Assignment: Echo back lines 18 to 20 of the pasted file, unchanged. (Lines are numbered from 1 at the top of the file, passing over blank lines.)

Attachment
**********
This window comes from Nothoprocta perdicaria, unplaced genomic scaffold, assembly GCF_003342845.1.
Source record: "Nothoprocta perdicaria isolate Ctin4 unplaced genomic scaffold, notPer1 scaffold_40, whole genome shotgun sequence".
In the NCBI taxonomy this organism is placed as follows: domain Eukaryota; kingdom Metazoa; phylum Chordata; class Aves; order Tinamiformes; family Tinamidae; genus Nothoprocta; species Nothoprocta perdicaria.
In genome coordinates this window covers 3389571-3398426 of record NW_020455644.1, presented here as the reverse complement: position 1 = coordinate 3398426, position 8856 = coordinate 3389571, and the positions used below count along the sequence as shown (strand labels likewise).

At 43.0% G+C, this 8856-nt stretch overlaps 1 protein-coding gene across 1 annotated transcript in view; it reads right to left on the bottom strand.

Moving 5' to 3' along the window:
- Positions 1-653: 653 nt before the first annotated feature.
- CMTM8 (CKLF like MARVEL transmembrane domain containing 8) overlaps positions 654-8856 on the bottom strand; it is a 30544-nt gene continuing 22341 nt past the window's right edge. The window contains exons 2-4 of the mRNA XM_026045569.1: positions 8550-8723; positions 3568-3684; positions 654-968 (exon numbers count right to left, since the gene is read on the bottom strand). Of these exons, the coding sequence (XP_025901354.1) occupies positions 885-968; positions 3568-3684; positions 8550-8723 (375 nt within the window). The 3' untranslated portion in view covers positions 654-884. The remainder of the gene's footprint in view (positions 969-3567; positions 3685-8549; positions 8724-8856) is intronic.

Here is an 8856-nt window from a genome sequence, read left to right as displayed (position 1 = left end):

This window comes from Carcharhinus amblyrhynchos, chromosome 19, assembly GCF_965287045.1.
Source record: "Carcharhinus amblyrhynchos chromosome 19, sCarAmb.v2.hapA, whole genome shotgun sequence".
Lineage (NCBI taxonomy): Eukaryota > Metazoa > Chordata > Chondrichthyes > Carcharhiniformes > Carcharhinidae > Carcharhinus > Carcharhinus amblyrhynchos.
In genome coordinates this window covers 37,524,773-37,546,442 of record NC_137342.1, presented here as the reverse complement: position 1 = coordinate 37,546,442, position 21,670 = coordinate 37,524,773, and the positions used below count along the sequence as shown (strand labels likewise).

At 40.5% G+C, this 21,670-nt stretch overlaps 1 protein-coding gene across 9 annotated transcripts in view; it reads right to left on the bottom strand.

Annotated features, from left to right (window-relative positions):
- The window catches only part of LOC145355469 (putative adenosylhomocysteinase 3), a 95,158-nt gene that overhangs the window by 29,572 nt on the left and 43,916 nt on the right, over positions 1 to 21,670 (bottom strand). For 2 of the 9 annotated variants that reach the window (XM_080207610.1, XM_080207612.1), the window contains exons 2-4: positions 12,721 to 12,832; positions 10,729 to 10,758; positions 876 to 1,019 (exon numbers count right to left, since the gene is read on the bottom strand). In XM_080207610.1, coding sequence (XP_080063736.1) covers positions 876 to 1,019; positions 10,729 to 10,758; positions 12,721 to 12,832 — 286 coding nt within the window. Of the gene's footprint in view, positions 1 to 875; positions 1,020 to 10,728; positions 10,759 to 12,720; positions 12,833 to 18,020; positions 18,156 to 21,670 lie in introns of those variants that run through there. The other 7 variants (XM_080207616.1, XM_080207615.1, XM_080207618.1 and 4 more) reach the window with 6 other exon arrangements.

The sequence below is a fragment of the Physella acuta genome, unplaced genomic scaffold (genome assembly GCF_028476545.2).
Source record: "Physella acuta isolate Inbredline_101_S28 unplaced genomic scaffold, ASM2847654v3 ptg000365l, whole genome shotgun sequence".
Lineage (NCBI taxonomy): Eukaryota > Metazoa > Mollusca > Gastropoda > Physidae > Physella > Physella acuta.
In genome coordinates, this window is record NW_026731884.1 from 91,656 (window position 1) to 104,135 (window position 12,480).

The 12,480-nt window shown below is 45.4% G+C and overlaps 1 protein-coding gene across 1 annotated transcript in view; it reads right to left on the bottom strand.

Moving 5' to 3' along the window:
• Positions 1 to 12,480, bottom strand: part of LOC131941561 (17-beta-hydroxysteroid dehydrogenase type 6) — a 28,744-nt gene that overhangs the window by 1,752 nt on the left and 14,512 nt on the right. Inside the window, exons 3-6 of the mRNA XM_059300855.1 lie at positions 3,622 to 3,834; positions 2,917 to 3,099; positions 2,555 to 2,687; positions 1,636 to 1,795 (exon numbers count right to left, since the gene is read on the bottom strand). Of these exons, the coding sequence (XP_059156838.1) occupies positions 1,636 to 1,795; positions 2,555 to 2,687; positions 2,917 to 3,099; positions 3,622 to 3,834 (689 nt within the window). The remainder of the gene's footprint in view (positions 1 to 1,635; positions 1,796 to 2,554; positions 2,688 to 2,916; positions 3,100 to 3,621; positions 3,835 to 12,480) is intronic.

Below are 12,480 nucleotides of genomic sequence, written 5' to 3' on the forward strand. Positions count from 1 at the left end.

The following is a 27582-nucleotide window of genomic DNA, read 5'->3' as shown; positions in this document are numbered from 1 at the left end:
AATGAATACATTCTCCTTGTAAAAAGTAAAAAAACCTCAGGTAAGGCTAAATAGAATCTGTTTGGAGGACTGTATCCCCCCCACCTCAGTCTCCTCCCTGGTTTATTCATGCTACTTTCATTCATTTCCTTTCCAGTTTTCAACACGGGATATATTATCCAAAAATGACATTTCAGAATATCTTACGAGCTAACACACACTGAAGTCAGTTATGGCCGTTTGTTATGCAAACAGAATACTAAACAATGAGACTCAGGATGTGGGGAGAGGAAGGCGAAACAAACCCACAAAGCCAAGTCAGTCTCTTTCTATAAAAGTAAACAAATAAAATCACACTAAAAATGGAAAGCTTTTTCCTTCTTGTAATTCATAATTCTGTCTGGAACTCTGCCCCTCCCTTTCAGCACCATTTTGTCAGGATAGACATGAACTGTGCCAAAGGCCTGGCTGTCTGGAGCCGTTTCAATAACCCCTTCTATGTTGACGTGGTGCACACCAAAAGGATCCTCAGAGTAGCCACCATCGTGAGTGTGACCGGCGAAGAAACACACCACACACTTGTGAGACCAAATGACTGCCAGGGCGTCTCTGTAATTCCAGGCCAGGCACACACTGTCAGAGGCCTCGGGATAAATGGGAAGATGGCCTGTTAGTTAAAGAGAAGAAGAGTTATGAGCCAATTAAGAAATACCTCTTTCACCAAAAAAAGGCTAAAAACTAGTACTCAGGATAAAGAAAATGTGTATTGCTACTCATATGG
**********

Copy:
Source record: "Physella acuta isolate Inbredline_101_S28 unplaced genomic scaffold, ASM2847654v3 ptg000365l, whole genome shotgun sequence".
Lineage (NCBI taxonomy): Eukaryota > Metazoa > Mollusca > Gastropoda > Physidae > Physella > Physella acuta.
In genome coordinates, this window is record NW_026731884.1 from 91,656 (window position 1) to 104,135 (window position 12,480).